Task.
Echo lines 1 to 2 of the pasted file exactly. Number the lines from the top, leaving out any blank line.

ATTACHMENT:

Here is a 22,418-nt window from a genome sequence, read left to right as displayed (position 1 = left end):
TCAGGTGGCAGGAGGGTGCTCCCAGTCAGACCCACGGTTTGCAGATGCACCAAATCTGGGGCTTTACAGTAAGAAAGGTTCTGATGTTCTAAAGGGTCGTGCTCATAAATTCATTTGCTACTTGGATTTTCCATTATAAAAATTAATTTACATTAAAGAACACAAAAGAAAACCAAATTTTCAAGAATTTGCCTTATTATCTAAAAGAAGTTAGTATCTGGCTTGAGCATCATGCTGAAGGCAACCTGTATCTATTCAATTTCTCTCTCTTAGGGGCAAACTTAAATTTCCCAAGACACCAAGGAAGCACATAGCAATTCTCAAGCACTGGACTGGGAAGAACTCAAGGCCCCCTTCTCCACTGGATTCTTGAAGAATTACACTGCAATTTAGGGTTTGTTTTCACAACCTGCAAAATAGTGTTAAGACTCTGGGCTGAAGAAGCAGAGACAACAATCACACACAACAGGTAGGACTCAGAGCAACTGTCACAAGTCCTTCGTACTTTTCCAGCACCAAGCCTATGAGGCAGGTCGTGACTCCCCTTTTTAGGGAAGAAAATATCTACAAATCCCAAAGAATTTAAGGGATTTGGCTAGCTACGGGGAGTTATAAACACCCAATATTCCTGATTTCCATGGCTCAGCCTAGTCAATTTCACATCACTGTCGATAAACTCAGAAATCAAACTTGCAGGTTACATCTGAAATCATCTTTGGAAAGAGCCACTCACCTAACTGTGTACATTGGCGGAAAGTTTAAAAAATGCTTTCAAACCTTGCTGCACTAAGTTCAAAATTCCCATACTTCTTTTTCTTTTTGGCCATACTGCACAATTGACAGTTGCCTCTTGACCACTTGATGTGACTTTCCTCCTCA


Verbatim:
Here is a 22,418-nt window from a genome sequence, read left to right as displayed (position 1 = left end):
TCAGGTGGCAGGAGGGTGCTCCCAGTCAGACCCACGGTTTGCAGATGCACCAAATCTGGGGCTTTACAGTAAGAAAGGTTCTGATGTTCTAAAGGGTCGTGCTCATAAATTCATTTGCTACTTGGATTTTCCATTATAAAAATTAATTTACATTAAAGAACACAAAAGAAAACCAAATTTTCAAGAATTTGCCTTATTATCTAAAAGAAGTTAGTATCTGGCTTGAGCATCATGCTGAAGGCAACCTGTATCTATTCAATTTCTCTCTCTTAGGGGCAAACTTAAATTTCCCAAGACACCAAGGAAGCACATAGCAATTCTCAAGCACTGGACTGGGAAGAACTCAAGGCCCCCTTCTCCACTGGATTCTTGAAGAATTACACTGCAATTTAGGGTTTGTTTTCACAACCTGCAAAATAGTGTTAAGACTCTGGGCTGAAGAAGCAGAGACAACAATCACACACAACAGGTAGGACTCAGAGCAACTGTCACAAGTCCTTCGTACTTTTCCAGCACCAAGCCTATGAGGCAGGTCGTGACTCCCCTTTTTAGGGAAGAAAATATCTACAAATCCCAAAGAATTTAAGGGATTTGGCTAGCTACGGGGAGTTATAAACACCCAATATTCCTGATTTCCATGGCTCAGCCTAGTCAATTTCACATCACTGTCGATAAACTCAGAAATCAAACTTGCAGGTTACATCTGAAATCATCTTTGGAAAGAGCCACTCACCTAACTGTGTACATTGGCGGAAAGTTTAAAAAATGCTTTCAAACCTTGCTGCACTAAGTTCAAAATTCCCATACTTCTTTTTCTTTTTGGCCATACTGCACAATTGACAGTTGCCTCTTGACCACTTGATGTGACTTTCCTCCTCA